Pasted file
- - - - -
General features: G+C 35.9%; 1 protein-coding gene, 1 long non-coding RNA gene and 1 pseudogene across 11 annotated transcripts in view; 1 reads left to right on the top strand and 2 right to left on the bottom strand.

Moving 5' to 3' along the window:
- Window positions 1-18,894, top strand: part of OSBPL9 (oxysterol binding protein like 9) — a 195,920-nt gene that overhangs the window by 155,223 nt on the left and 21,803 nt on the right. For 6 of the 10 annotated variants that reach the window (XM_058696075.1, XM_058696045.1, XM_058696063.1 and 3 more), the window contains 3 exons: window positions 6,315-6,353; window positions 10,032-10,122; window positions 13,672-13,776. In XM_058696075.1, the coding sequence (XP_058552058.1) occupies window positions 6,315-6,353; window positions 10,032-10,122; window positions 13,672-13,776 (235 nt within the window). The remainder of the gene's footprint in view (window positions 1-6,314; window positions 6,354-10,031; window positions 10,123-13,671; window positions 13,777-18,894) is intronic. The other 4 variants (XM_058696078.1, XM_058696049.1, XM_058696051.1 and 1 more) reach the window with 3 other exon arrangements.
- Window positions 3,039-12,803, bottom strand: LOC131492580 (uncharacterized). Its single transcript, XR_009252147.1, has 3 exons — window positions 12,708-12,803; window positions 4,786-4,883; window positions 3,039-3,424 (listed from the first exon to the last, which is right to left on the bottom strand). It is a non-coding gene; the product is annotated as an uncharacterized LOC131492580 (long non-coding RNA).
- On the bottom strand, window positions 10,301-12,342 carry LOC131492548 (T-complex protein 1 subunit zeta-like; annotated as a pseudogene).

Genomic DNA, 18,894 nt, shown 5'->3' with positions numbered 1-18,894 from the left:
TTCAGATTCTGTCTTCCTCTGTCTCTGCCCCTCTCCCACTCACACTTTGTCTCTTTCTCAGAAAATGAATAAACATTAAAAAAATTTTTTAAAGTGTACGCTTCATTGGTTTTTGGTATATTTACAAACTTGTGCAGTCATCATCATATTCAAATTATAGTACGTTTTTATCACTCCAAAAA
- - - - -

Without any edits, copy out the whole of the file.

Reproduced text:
General features: G+C 35.9%; 1 protein-coding gene, 1 long non-coding RNA gene and 1 pseudogene across 11 annotated transcripts in view; 1 reads left to right on the top strand and 2 right to left on the bottom strand.

Moving 5' to 3' along the window:
- Window positions 1-18,894, top strand: part of OSBPL9 (oxysterol binding protein like 9) — a 195,920-nt gene that overhangs the window by 155,223 nt on the left and 21,803 nt on the right. For 6 of the 10 annotated variants that reach the window (XM_058696075.1, XM_058696045.1, XM_058696063.1 and 3 more), the window contains 3 exons: window positions 6,315-6,353; window positions 10,032-10,122; window positions 13,672-13,776. In XM_058696075.1, the coding sequence (XP_058552058.1) occupies window positions 6,315-6,353; window positions 10,032-10,122; window positions 13,672-13,776 (235 nt within the window). The remainder of the gene's footprint in view (window positions 1-6,314; window positions 6,354-10,031; window positions 10,123-13,671; window positions 13,777-18,894) is intronic. The other 4 variants (XM_058696078.1, XM_058696049.1, XM_058696051.1 and 1 more) reach the window with 3 other exon arrangements.
- Window positions 3,039-12,803, bottom strand: LOC131492580 (uncharacterized). Its single transcript, XR_009252147.1, has 3 exons — window positions 12,708-12,803; window positions 4,786-4,883; window positions 3,039-3,424 (listed from the first exon to the last, which is right to left on the bottom strand). It is a non-coding gene; the product is annotated as an uncharacterized LOC131492580 (long non-coding RNA).
- On the bottom strand, window positions 10,301-12,342 carry LOC131492548 (T-complex protein 1 subunit zeta-like; annotated as a pseudogene).

Genomic DNA, 18,894 nt, shown 5'->3' with positions numbered 1-18,894 from the left:
TTCAGATTCTGTCTTCCTCTGTCTCTGCCCCTCTCCCACTCACACTTTGTCTCTTTCTCAGAAAATGAATAAACATTAAAAAAATTTTTTAAAGTGTACGCTTCATTGGTTTTTGGTATATTTACAAACTTGTGCAGTCATCATCATATTCAAATTATAGTACGTTTTTATCACTCCAAAAA